Seven European countries have finally signed a contract to buy 180 military transport planes from Airbus, after years of haggling and delays.
Years of haggling had stalled the A400M
The contract, worth 20bn euros (£14.5bn; $23.75bn), was signed by Belgium, Britain, France, Germany, Luxembourg, Spain and Turkey.
"The A400M is well positioned to replace a major part of the current worldwide fleet of tactical transport aircraft," said EADS co-chief executives Philippe Camus and Rainer Hertrich in a statement.
The plane will rival heavy-lifters made by Boeing and Lockheed Martin and provide Europe with an independent means of deploying troops and equipment to conflict zones.
The A400M is expected to generate 40,000 jobs over 20 years.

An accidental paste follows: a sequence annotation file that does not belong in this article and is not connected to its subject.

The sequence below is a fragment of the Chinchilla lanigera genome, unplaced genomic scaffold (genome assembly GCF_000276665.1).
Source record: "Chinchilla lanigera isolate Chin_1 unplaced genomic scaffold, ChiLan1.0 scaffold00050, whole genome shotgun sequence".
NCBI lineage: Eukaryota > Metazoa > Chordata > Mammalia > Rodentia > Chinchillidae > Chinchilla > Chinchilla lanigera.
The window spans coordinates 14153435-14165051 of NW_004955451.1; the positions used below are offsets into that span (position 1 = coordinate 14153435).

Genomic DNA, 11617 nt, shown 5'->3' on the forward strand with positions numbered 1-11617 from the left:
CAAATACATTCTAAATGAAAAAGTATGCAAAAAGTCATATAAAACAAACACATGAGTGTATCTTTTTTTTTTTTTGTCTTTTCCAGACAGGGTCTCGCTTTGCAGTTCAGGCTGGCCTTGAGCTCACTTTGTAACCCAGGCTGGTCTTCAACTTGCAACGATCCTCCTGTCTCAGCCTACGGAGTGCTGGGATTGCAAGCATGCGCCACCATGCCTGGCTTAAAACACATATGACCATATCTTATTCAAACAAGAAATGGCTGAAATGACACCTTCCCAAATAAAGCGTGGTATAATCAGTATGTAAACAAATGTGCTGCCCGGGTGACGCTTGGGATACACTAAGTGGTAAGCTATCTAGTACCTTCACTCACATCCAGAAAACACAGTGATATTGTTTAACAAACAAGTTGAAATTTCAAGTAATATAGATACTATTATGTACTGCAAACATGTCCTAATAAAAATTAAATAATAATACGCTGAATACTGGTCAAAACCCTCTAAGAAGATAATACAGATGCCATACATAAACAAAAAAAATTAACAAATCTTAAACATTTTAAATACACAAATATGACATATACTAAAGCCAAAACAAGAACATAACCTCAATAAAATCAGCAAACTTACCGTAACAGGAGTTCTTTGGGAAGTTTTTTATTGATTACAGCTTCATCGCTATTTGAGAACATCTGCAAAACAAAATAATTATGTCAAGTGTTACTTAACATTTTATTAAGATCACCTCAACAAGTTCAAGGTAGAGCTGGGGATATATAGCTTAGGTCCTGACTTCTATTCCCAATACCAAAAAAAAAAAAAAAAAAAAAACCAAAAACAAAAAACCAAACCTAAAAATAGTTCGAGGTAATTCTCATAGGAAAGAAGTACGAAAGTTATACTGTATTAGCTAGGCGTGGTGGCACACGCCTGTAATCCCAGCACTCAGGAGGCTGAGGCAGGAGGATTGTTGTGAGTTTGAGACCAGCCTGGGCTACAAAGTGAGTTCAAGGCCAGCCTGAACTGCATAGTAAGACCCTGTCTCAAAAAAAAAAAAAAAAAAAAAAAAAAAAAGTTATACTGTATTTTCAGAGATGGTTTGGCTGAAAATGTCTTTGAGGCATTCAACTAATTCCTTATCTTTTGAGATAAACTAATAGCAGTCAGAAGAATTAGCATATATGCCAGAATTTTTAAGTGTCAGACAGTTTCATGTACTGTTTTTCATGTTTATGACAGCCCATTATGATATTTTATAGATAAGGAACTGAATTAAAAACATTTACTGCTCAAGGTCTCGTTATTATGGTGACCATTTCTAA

Airbus is 80% owned by EADS, with BAe Systems owning the remaining 20%.
The German parliament's budget committee gave the go-ahead for the purchase of 60 planes last week, clearing the biggest obstacle to the deal going ahead.
Italy and Portugal pulled out of the project, and Germany is ordering fewer planes than initially planned for budgetary reasons.
Airbus said it was also in talks with other "major" customers.
Europe's inability to move troops and equipment into war zones was highlighted during the 1999 Kosovo conflict, when European armies were often forced to rely on the US for transport.
The A400M will also be the transport backbone of Europe's rapid reaction force, which is being created independently of Nato.
The first planes are due to be delivered in 2009.